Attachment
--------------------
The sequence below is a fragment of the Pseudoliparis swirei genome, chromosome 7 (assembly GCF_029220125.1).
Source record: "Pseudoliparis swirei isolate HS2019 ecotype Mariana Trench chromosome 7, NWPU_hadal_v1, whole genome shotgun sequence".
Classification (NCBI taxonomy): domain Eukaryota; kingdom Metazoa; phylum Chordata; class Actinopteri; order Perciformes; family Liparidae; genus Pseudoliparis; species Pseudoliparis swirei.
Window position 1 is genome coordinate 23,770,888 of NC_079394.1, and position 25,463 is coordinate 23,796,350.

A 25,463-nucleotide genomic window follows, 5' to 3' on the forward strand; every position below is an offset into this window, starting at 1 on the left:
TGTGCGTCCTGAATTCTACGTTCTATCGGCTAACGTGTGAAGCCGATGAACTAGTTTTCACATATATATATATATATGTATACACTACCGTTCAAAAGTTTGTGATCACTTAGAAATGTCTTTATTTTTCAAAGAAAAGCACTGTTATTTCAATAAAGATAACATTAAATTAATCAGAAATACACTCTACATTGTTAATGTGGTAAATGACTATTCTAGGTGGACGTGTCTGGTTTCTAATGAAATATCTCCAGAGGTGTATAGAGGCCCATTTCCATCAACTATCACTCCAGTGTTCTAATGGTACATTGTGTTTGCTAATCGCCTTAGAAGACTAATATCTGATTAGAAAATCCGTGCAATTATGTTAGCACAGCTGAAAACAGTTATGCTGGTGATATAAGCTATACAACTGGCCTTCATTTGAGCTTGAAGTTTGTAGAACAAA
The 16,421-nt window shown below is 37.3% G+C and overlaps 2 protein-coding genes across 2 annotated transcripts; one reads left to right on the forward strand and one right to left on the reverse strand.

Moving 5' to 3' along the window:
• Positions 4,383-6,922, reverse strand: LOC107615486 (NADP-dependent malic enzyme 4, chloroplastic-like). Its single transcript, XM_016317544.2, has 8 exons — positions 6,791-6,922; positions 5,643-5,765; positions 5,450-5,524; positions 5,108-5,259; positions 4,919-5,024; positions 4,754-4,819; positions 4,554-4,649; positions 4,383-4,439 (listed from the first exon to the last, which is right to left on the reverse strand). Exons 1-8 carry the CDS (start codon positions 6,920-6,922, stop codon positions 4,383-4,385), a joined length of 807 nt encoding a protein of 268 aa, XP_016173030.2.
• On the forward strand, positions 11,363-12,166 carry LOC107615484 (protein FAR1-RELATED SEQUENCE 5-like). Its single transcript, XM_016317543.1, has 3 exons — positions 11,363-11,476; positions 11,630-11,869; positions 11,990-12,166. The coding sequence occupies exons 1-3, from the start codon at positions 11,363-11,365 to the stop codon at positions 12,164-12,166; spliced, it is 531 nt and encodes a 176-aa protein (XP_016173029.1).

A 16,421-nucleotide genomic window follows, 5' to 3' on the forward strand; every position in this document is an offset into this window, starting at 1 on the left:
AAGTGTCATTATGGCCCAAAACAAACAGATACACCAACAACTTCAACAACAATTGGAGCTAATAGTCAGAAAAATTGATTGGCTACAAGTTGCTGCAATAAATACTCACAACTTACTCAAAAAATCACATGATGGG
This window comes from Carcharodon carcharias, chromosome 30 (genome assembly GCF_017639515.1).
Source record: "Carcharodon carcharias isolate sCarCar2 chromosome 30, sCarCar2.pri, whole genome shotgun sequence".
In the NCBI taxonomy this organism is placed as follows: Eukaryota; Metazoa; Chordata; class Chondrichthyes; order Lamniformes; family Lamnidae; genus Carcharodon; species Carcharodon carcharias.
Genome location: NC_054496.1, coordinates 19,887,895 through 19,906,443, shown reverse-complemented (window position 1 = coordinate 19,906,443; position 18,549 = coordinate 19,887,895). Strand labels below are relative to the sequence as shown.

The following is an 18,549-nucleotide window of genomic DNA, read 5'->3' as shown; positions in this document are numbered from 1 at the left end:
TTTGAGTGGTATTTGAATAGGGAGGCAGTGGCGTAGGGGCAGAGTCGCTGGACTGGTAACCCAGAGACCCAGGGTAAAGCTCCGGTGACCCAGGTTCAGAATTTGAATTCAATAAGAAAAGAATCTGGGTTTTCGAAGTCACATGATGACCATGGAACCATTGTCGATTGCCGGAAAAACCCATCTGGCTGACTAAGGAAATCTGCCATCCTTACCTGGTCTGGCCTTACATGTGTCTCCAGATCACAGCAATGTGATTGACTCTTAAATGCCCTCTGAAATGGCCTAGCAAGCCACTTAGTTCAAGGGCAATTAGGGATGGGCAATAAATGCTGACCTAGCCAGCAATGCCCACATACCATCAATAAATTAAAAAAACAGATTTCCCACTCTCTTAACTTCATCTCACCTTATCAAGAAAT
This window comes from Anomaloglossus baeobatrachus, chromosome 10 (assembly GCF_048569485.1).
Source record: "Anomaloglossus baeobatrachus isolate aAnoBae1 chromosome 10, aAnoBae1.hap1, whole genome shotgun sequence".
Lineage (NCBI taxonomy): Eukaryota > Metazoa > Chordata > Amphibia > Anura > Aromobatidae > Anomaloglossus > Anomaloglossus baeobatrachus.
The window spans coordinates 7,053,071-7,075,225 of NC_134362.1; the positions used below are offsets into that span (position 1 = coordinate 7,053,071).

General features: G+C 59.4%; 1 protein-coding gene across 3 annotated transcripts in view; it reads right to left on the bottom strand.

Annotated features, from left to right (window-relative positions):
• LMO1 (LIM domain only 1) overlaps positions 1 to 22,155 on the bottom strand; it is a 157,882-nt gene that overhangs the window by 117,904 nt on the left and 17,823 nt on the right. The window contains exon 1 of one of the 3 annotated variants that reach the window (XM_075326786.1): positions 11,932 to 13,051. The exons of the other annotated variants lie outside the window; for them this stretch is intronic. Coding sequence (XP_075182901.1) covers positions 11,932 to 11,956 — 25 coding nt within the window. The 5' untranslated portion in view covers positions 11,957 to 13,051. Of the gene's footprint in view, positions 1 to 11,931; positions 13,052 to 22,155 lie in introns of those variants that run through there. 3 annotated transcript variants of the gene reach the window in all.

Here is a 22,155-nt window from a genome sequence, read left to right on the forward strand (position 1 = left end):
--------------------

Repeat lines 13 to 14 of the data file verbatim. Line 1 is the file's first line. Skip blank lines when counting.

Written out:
This window comes from Carcharodon carcharias, chromosome 30 (genome assembly GCF_017639515.1).
Source record: "Carcharodon carcharias isolate sCarCar2 chromosome 30, sCarCar2.pri, whole genome shotgun sequence".